Forum for Science, Industry and Business

Sponsored by:     3M 
Search our Site:

 

Opals set to shine with new grading technology

01.09.2009
CSIRO and a consortium of Australian Opal miners (Opal Producers Australia Limited) have unveiled the world's first automated device to grade opals using image analysis, at the 2009 National Council of Jewellery Valuers forum in Sydney.

CSIRO Mathematical and Information Sciences image analyst Leanne Bischof helped develop the Gemmological Digital Analyser (GDA).

Ms Bischof said that opals have a unique range of colour characteristics that makes them by far the most difficult gemstone to appraise.

"Qualities such as 'flash', the way an opal reflects light and colour as it is rotated, can vary with human eyesight and lighting conditions," Ms Bischof said.

"A person's judgment of an opal's colours, the brightness of those colours and the area each of them covers is a really difficult task, even for a skilled opal assessor. You really need objective image analysis and automation to assist with that."

Incorporating the expert knowledge of over 60 opal industry professionals, CSIRO designed a GDA prototype with Australian company Applied Robotics.

CSIRO then developed the complex mathematical algorithms to drive the image analysis system behind the GDA.

A small camera inside the GDA takes 871 images of the stone as it rotates on a stage which moves 360 degrees horizontally and tilts 90 degrees vertically.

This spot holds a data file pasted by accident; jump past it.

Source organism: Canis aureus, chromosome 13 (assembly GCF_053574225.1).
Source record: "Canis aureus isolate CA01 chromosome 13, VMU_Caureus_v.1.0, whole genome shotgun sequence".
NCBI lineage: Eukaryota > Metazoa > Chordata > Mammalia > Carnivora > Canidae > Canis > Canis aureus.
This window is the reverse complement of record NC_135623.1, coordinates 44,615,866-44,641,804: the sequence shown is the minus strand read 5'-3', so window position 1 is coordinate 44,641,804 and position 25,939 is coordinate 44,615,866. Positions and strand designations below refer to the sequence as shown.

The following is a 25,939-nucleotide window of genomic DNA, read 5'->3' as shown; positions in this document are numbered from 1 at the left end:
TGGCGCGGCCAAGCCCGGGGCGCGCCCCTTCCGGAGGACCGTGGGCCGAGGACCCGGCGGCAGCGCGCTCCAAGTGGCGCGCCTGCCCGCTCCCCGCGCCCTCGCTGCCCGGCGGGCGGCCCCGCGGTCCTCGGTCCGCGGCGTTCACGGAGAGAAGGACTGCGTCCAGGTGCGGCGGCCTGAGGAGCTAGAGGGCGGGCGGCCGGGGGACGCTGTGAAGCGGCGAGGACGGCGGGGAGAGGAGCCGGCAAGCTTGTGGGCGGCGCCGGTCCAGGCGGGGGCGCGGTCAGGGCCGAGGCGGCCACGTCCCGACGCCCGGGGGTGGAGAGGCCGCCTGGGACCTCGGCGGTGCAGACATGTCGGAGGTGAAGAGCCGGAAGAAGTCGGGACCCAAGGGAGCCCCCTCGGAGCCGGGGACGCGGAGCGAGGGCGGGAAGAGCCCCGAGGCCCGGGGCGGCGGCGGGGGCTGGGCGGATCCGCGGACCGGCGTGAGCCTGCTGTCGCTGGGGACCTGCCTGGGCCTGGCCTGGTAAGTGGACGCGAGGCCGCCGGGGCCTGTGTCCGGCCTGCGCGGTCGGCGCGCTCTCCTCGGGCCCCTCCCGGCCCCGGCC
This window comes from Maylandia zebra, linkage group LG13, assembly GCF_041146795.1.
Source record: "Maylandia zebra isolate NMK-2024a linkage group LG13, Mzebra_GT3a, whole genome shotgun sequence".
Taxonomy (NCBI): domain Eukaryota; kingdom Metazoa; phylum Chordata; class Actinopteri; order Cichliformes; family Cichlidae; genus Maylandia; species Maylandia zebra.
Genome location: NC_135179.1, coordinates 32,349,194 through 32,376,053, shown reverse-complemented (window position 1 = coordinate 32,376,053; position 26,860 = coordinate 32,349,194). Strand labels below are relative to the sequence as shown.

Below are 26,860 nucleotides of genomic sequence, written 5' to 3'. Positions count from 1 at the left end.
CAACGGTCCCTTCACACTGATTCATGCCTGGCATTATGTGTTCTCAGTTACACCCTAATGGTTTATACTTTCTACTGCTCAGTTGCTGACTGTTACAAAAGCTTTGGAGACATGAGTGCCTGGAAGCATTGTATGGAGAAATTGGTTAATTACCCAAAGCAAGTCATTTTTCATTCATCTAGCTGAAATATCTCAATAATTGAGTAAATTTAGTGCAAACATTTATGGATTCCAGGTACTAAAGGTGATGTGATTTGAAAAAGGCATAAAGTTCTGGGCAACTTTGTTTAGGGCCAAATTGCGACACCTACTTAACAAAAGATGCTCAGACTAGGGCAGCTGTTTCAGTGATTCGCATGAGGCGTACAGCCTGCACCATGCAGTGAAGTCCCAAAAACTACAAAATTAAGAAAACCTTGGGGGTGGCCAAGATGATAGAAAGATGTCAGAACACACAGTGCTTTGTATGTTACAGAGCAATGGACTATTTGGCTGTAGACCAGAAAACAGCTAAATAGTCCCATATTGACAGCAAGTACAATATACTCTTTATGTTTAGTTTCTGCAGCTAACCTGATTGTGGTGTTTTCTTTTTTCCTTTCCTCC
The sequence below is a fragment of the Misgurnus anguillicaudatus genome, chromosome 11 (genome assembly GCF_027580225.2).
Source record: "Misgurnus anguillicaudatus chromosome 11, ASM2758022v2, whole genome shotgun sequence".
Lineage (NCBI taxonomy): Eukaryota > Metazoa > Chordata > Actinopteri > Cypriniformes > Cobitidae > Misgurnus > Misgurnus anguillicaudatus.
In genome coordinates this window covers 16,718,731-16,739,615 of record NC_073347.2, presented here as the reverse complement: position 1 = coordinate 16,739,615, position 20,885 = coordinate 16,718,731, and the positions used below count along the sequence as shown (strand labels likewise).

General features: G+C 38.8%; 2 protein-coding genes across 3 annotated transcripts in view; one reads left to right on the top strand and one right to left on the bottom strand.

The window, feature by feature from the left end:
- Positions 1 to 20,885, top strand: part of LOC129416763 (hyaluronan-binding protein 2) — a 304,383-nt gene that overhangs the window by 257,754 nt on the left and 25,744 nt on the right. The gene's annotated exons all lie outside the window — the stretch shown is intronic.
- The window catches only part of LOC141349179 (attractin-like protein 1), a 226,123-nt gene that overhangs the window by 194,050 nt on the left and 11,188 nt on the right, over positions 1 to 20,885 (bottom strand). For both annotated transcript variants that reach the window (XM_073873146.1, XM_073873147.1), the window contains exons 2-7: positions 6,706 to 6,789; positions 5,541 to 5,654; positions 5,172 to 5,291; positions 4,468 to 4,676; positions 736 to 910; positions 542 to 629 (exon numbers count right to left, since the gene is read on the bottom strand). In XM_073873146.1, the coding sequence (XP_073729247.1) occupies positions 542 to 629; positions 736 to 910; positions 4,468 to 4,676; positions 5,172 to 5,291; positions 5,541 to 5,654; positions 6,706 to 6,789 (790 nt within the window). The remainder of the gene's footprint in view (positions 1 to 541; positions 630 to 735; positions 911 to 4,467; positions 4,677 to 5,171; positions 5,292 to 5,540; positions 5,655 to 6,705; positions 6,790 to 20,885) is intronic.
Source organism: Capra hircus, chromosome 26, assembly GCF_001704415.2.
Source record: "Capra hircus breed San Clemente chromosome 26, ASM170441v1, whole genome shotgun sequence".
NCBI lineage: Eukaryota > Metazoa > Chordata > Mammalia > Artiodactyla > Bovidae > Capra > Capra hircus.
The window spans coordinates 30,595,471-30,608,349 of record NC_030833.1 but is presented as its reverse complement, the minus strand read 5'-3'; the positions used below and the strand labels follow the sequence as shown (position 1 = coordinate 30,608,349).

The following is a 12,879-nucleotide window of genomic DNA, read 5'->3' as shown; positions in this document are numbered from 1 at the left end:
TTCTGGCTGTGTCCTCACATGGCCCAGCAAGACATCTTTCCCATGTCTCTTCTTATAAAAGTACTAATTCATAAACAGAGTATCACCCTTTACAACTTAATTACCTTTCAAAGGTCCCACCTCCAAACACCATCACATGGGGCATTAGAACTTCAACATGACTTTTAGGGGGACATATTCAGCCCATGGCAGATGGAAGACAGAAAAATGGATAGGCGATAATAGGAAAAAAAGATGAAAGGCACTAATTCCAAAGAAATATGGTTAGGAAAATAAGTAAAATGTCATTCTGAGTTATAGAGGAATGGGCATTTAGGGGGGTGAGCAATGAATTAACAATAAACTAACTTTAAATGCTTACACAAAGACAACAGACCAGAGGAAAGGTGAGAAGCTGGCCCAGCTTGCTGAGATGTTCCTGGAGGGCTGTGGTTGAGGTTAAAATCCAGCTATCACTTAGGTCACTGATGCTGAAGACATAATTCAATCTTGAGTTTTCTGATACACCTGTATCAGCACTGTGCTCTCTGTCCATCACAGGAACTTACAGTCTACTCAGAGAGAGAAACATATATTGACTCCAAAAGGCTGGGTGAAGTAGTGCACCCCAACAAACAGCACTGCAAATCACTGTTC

High powered computers linked to the GDA analyse the images and quantify the opal's gemmological characteristics, providing a classification grade based on colour, clarity, carat, cut and character and a summary graph showing proportions of the opal's colours.

A database of information on the GDA graded opals will allow participating jewellers and industry organisations to accurately assign a dollar value to a particular grade of stone depending on the daily market price.

Director of Opal Producers Australia Limited and Lightning Ridge Opal miner Peter Sutton said the value of the Australian opal industry is estimated to be worth around $50 million a year, according to the Australian Bureau of Statistics.

"We suspect this figure is grossly underestimated because valuations for a single stone can sometimes vary by thousands of dollars," Mr Sutton said.

The demand and trade for other Australian commodities like wheat, coal and gold have benefited from the introduction of an independent grading system, ensuring fair prices for producers and the supply of a consistent quality product to customers.

"We wanted to create an objective grading system that would improve the demand for and value of the Australian Opal industry, giving miners a fair price and consumer's confidence to trade with grade quality assurance," Mr Sutton said.

"This will be an independently-graded Australian opal product, which we will brand as Opallia."

Image available at: http://www.scienceimage.csiro.au/mediarelease/mr09-156.html

More Images available from CSIRO Communications Officer Sarah Wood: +61 0423 350 515

Further Information:

Leanne Bischof, CSIRO Mathematical and Information Sciences
Ph:+ 61 2 9325 3206
Mb:+61 0400 994 192
Peter Sutton, Director, Opal Producers Australia Limited
Ph:+61 2 6885 6312
Mb:+61 0418 969 650
Background information available at: www.GDAcertified.com.au
Media Assistance:
Sarah Wood, CSIRO Mathematical and Information Sciences
Ph:+61 2 9325 3227
Mb;+61 0423 350 515
E:Sarah.Wood@csiro.au

Sarah Wood | EurekAlert!
Further information:
http://www.csiro.au

More articles from Information Technology: